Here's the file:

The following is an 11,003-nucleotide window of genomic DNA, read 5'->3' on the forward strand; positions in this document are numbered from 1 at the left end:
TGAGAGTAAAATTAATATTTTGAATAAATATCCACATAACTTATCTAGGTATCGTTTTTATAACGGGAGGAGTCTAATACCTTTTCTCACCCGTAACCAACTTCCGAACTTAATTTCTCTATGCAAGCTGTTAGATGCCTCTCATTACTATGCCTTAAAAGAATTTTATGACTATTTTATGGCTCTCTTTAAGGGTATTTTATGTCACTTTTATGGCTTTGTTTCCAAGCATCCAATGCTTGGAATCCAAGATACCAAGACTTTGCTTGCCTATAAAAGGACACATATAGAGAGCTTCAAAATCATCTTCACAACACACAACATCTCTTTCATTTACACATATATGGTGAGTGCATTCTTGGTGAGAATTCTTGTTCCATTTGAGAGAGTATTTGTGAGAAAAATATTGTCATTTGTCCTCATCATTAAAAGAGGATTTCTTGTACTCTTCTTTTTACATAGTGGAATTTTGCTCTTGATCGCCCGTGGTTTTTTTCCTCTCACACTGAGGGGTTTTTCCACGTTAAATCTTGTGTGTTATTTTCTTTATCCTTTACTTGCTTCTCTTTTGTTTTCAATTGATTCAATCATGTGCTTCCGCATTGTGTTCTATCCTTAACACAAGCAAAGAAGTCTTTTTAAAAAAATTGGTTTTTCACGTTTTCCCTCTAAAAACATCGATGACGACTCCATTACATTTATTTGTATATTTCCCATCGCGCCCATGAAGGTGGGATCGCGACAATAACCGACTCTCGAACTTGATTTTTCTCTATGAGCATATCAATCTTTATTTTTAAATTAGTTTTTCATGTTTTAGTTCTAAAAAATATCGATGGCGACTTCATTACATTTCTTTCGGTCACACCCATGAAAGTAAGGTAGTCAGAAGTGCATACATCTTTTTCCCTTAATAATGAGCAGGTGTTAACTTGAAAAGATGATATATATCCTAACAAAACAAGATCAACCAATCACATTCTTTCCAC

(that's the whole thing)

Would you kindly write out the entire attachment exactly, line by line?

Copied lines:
The following is an 11,003-nucleotide window of genomic DNA, read 5'->3' on the forward strand; positions in this document are numbered from 1 at the left end:
TGAGAGTAAAATTAATATTTTGAATAAATATCCACATAACTTATCTAGGTATCGTTTTTATAACGGGAGGAGTCTAATACCTTTTCTCACCCGTAACCAACTTCCGAACTTAATTTCTCTATGCAAGCTGTTAGATGCCTCTCATTACTATGCCTTAAAAGAATTTTATGACTATTTTATGGCTCTCTTTAAGGGTATTTTATGTCACTTTTATGGCTTTGTTTCCAAGCATCCAATGCTTGGAATCCAAGATACCAAGACTTTGCTTGCCTATAAAAGGACACATATAGAGAGCTTCAAAATCATCTTCACAACACACAACATCTCTTTCATTTACACATATATGGTGAGTGCATTCTTGGTGAGAATTCTTGTTCCATTTGAGAGAGTATTTGTGAGAAAAATATTGTCATTTGTCCTCATCATTAAAAGAGGATTTCTTGTACTCTTCTTTTTACATAGTGGAATTTTGCTCTTGATCGCCCGTGGTTTTTTTCCTCTCACACTGAGGGGTTTTTCCACGTTAAATCTTGTGTGTTATTTTCTTTATCCTTTACTTGCTTCTCTTTTGTTTTCAATTGATTCAATCATGTGCTTCCGCATTGTGTTCTATCCTTAACACAAGCAAAGAAGTCTTTTTAAAAAAATTGGTTTTTCACGTTTTCCCTCTAAAAACATCGATGACGACTCCATTACATTTATTTGTATATTTCCCATCGCGCCCATGAAGGTGGGATCGCGACAATAACCGACTCTCGAACTTGATTTTTCTCTATGAGCATATCAATCTTTATTTTTAAATTAGTTTTTCATGTTTTAGTTCTAAAAAATATCGATGGCGACTTCATTACATTTCTTTCGGTCACACCCATGAAAGTAAGGTAGTCAGAAGTGCATACATCTTTTTCCCTTAATAATGAGCAGGTGTTAACTTGAAAAGATGATATATATCCTAACAAAACAAGATCAACCAATCACATTCTTTCCAC